Linux 4.6 comes to town, brings greater support for ARM based chips

Linus Torvalds has broken the news that Linux 4.6 has officially been released. He states his accomplishment in the announcement below:

“It’s just as well I didn’t cut the rc cycle short, since the last week ended up getting a few more fixes than expected, but nothing in there feels all that odd or out of line. So 4.6 is out there at the normal schedule, and that obviously also means that I’ll start doing merge window pull requests for 4.7 starting tomorrow.

Since rc7, there’s been small noise all over, with driver fixes being the bulk of it, but there is minor noise all over (perf tooling, networking, filesystems, documentation, some small arch fixes.)

The appended shortlog will give you a feel for what’s been going on during the last week. The 4.6 kernel on the whole was a fairly big release – more commits than we’ve had in a while. But it all felt fairly calm despite that.”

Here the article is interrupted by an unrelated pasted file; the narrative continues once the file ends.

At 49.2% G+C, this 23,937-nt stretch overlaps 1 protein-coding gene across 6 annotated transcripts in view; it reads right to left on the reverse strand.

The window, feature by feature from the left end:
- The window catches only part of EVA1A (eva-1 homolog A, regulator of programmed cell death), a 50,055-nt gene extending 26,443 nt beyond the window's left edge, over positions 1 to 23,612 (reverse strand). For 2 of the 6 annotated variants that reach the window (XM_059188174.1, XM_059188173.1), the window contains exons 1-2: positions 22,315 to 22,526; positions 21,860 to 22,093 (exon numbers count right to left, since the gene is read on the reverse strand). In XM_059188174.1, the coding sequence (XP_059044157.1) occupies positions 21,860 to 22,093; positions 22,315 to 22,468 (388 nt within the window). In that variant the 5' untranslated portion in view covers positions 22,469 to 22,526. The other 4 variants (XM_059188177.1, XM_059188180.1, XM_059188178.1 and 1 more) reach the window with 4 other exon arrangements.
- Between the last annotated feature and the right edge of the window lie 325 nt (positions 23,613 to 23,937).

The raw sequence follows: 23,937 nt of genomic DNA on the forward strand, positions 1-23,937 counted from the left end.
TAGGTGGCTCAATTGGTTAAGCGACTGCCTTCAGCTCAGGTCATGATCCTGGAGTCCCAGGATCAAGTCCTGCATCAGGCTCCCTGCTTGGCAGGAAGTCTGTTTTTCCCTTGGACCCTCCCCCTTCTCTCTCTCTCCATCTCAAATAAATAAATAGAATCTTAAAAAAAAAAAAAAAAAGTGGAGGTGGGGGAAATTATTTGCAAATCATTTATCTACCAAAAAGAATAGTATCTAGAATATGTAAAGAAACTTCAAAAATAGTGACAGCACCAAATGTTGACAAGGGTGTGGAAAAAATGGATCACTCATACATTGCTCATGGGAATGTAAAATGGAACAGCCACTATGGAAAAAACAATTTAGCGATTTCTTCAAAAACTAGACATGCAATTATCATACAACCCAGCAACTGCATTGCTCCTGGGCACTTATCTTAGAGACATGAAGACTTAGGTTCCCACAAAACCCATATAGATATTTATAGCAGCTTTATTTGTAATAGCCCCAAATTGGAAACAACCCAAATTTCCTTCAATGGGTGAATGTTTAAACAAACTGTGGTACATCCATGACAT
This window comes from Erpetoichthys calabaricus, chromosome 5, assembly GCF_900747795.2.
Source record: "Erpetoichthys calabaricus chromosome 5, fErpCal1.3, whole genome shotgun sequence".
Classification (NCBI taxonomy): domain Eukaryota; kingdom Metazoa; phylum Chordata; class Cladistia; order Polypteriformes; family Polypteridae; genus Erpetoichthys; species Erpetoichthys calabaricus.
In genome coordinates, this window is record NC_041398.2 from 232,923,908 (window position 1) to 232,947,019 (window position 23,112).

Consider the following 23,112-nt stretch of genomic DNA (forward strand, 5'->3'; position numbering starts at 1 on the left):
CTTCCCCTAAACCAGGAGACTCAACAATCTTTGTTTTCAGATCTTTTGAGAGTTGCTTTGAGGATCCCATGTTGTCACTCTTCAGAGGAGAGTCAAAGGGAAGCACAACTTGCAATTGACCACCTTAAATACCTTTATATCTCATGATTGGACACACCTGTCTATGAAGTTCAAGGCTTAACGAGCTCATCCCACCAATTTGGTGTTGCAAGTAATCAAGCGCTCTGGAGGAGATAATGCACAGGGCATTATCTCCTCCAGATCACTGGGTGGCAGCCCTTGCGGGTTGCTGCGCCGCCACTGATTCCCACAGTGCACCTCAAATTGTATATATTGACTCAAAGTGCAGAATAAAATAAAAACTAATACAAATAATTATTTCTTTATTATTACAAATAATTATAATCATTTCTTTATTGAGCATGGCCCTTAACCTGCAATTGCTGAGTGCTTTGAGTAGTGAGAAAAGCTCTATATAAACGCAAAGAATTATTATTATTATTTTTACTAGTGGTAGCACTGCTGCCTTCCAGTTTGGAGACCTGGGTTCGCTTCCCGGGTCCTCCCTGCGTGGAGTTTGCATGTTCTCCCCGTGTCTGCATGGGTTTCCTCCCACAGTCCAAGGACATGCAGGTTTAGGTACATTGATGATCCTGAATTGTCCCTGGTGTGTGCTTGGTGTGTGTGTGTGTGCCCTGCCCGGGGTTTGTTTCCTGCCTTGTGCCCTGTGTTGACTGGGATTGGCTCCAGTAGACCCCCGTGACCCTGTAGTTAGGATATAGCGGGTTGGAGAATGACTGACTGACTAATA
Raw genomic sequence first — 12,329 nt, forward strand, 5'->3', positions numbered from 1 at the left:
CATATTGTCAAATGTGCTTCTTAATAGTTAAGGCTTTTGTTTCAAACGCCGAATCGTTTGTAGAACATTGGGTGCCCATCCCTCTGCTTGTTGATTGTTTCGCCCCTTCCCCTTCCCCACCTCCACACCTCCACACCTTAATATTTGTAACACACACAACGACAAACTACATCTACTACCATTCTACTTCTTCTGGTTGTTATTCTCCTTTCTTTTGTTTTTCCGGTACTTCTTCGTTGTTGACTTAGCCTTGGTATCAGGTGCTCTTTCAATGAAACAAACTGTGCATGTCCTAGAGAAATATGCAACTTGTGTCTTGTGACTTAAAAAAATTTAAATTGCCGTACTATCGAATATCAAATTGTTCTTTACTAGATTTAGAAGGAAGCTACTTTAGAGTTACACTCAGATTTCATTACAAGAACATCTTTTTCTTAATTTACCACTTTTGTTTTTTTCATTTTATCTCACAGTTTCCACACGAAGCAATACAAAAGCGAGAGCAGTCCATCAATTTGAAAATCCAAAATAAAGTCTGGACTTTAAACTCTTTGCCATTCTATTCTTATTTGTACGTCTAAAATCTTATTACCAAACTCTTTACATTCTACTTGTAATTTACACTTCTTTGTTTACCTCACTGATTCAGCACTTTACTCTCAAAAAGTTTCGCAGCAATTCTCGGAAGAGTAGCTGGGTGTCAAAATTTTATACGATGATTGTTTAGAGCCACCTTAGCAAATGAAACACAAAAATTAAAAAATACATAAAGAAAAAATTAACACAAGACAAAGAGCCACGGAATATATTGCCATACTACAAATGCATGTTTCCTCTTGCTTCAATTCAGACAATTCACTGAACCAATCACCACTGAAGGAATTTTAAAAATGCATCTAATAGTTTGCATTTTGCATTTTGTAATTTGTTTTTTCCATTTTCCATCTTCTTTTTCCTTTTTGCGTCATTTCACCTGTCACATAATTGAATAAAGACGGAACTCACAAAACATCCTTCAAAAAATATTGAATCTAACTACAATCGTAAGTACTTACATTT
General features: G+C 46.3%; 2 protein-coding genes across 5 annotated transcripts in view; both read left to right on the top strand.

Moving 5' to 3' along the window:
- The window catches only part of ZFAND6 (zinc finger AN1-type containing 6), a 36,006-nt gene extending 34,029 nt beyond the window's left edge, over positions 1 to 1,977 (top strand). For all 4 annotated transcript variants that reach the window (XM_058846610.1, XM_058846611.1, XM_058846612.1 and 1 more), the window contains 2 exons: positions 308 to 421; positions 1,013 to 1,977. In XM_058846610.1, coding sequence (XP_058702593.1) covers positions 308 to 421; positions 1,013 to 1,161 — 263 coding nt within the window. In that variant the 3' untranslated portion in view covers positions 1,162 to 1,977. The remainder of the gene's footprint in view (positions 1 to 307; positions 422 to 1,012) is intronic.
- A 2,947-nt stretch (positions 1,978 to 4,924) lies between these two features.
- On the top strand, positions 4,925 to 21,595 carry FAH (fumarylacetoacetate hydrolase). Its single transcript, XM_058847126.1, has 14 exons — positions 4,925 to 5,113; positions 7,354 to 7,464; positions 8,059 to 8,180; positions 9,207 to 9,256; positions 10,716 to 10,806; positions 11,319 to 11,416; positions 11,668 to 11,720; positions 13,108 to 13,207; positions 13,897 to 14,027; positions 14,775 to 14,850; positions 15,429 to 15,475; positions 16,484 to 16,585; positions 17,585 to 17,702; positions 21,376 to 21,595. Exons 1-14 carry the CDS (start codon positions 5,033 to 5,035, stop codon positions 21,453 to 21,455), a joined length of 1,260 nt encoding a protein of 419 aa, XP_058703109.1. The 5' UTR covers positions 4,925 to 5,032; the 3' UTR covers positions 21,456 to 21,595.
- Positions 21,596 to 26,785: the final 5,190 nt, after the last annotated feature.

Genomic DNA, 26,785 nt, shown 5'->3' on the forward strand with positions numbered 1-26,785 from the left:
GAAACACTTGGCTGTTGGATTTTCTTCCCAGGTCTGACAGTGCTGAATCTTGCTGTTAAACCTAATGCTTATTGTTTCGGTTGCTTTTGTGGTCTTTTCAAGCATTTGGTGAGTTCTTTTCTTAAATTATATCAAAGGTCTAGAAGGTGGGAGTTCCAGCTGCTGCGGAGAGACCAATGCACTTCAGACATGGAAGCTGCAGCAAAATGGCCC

One of the biggest changes in Linux 4.6 is support for a more ARM based mobile chipsets, which no doubt includes the 14nm FinFET and might we add extremely powerful Qualcomm Snapdragon 820. Additionally, IBM’s POWER9 finds its first support, even though the chip is not going to arrive until late 2016.

Whatever processor you decide to run Linux will have a more complex conversation concerning varying its clock speed. Furthermore, OrangeFS, XFS, Btrfs and EXT 4 users can all look for tweaks that enhance performance of their preferred file systems, while F2FS is now said to be rather better at running on flash storage. Raspberry Pi users will also take note of this effort because 3D graphics performance will be given a much needed boost.

You can read all about the different forms of support that Linux 4.6 has added in its latest release report.



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